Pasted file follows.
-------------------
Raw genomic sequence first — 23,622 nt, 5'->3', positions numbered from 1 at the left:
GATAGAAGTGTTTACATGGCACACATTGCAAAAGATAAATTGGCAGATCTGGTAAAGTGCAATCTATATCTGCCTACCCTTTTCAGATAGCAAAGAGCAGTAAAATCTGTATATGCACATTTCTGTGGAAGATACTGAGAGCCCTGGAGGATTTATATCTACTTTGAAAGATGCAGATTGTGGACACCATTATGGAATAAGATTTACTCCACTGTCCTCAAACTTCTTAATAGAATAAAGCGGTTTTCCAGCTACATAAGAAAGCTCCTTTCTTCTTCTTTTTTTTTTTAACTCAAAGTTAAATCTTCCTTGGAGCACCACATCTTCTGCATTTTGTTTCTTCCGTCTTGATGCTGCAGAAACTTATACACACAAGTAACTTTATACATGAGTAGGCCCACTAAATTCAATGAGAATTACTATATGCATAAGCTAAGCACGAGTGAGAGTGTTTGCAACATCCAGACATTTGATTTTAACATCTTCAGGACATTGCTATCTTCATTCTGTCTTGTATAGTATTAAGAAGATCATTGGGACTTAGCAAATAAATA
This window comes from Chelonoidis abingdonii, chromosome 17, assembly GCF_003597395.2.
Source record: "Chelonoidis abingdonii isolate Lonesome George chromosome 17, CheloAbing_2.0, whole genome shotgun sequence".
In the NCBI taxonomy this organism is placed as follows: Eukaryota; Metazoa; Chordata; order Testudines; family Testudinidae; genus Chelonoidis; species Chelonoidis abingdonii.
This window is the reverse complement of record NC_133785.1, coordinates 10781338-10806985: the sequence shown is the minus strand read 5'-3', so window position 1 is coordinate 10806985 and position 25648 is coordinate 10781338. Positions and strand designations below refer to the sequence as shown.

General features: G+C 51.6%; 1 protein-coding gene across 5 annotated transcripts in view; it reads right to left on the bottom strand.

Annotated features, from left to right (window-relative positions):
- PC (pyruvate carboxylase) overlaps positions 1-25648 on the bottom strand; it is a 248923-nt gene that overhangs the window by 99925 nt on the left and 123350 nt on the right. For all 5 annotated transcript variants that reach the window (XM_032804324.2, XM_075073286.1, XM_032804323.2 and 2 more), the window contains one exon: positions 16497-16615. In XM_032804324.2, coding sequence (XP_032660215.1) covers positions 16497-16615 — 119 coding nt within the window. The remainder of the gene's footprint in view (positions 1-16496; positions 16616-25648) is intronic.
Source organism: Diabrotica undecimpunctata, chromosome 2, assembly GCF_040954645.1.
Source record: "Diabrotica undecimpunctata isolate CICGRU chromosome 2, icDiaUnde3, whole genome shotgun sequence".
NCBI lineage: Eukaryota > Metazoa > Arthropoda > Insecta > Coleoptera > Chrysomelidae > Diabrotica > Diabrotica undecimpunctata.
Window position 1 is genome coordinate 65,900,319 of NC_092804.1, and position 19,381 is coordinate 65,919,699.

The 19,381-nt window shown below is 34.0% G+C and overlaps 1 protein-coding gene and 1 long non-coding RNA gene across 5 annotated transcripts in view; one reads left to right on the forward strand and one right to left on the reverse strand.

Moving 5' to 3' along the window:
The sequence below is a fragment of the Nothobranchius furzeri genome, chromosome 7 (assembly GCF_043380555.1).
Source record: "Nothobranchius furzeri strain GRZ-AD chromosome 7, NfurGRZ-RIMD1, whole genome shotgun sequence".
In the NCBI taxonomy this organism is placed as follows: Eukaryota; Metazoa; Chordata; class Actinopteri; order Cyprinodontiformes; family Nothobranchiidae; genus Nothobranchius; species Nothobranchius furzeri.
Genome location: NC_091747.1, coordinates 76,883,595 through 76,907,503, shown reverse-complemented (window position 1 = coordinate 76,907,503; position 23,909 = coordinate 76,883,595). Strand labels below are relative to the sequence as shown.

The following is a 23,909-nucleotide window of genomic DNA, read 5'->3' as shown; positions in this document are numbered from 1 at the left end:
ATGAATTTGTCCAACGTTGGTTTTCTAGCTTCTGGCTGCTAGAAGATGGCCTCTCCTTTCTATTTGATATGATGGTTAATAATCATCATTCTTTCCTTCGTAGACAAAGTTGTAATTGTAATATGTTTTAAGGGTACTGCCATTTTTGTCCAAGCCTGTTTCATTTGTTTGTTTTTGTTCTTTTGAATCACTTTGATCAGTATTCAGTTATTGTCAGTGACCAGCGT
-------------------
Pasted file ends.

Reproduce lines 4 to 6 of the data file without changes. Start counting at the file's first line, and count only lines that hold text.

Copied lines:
Source record: "Chelonoidis abingdonii isolate Lonesome George chromosome 17, CheloAbing_2.0, whole genome shotgun sequence".
In the NCBI taxonomy this organism is placed as follows: Eukaryota; Metazoa; Chordata; order Testudines; family Testudinidae; genus Chelonoidis; species Chelonoidis abingdonii.
This window is the reverse complement of record NC_133785.1, coordinates 10781338-10806985: the sequence shown is the minus strand read 5'-3', so window position 1 is coordinate 10806985 and position 25648 is coordinate 10781338. Positions and strand designations below refer to the sequence as shown.